Farmguy and I tasted and evaluated this excellent wine over the weekend, and all I can say is…wow! It has so much going on that it took me forever to write my tasting note; however, I’m pretty sure it’s now my new favorite red wine. Here’s why:
Peacock Family Vineyard, Cabernet Sauvignon, Napa Valley
Spring Mountain District 2012
This wine’s deep ruby color is indicative of its jammy black fruit character which explodes with its pronounced intensity on the nose and palate. A fully developed Cabernet Sauvignon with notes of blackberry, blackcurrant, black cherry, violet, vanilla, chocolate, baking spices, and lots of cooked fruit. It expresses a wonderful earthiness with mushroom as well. It doesn’t stop there, either. There are also hints of eucalyptus, tobacco, smoke, and leather. This dry, full-bodied wine has medium + acidity; round and smooth, but high tannins; high alcohol at 15.3 ABV, and a super long finish. Its combination of fabulous complexity, balance, intensity, and finish make this an outstanding wine that you can certainly drink now or age. This Cabernet Sauvignon is perfect as a meditation wine or may be paired with the following foods: Beef Bourguignon (especially with the earthiness of the mushrooms in this dish), grilled meats or wild game (elk, venison), grilled eggplant, hard cheeses (aged, blue, or stinky), and of course, chocolate.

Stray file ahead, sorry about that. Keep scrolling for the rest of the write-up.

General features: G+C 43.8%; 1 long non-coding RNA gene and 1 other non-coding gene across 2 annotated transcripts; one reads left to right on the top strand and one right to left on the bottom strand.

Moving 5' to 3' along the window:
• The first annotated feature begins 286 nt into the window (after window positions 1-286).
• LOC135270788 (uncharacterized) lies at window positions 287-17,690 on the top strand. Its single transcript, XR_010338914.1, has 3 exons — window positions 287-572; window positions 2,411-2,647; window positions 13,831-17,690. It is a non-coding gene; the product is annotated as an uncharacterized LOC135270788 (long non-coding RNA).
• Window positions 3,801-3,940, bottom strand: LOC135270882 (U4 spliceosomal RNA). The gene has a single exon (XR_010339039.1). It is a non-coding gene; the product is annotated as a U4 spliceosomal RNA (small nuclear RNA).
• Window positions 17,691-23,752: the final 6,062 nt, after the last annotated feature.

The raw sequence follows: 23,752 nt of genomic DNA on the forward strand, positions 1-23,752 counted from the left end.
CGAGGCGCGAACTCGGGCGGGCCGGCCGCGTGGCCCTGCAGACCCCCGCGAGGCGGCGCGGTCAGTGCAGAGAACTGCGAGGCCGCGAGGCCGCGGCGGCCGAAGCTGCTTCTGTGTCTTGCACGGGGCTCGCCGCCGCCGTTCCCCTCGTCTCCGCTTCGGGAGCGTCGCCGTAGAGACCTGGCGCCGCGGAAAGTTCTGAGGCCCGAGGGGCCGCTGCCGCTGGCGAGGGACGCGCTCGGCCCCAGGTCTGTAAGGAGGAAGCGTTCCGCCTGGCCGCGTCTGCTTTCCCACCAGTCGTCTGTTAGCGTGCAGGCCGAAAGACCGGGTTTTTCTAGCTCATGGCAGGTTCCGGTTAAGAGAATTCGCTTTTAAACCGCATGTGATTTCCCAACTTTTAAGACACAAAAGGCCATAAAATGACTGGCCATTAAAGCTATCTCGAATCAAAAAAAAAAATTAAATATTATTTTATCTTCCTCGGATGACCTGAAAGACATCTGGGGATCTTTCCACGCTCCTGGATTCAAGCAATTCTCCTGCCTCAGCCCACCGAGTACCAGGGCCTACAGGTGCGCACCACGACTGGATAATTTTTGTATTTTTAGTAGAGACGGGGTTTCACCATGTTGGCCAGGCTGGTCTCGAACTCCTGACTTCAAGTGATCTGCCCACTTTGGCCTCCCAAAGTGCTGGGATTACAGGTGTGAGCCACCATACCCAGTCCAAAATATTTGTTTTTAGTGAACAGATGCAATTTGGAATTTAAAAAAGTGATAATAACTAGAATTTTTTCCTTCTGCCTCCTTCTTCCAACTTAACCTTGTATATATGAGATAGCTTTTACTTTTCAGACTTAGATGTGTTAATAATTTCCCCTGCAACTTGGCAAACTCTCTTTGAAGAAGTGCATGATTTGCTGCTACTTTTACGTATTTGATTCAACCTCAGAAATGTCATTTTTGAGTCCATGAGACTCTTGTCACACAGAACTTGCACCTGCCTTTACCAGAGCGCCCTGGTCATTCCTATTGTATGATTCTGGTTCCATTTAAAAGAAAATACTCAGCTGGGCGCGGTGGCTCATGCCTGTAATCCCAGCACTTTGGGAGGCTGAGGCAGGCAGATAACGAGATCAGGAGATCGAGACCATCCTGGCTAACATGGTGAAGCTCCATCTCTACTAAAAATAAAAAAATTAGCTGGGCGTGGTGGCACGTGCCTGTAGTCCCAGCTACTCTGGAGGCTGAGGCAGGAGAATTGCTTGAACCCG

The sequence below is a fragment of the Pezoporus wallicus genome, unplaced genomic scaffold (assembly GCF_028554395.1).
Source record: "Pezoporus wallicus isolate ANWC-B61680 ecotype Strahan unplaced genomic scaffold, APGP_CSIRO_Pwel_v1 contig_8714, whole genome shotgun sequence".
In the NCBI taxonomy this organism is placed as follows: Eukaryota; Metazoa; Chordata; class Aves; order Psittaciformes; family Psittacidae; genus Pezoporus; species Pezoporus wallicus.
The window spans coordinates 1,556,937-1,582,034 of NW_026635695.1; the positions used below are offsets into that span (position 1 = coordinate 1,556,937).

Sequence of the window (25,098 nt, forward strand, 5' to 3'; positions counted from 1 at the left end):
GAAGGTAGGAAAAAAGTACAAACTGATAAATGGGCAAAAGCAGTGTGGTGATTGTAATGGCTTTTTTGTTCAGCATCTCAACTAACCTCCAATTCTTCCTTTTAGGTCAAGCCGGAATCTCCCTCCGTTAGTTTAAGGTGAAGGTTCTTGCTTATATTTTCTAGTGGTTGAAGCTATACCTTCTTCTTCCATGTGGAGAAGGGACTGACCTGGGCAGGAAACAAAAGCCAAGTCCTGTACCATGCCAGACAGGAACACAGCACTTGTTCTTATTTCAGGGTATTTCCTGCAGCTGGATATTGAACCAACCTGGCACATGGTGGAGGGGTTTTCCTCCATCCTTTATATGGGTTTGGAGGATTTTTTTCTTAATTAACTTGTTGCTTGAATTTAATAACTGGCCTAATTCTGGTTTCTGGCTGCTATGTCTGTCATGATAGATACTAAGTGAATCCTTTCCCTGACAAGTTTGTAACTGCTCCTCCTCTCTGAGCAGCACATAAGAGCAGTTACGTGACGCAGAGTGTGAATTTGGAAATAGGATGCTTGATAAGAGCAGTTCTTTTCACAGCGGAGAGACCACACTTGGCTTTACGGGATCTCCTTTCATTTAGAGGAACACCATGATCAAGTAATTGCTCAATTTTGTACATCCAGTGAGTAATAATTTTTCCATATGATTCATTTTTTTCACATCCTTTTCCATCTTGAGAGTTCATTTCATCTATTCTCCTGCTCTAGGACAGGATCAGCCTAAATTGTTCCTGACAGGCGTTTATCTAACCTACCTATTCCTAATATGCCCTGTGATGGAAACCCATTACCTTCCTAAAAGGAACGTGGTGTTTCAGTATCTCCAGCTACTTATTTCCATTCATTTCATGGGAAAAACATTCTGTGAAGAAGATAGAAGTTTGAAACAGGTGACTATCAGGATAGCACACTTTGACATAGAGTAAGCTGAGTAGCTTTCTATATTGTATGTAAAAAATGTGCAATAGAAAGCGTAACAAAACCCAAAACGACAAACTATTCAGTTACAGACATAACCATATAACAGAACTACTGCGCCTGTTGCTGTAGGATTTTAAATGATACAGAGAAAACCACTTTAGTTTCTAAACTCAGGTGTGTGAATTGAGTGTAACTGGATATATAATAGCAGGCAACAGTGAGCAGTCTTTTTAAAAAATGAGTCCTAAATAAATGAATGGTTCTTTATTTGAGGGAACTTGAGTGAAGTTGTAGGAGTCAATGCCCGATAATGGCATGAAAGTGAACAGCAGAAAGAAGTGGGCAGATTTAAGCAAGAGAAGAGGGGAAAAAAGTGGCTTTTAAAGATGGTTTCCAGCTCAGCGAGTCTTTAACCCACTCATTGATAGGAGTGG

Although it’s a bit of a splurge at around $100, it’s definitely worth it as a special occasion wine. And, if you own a Coravin, you can enjoy a glass and not even open the bottle, saving the rest for another time.
Thanks so much for joining me for another Art & The Vine post. I hope you have a wonderful week!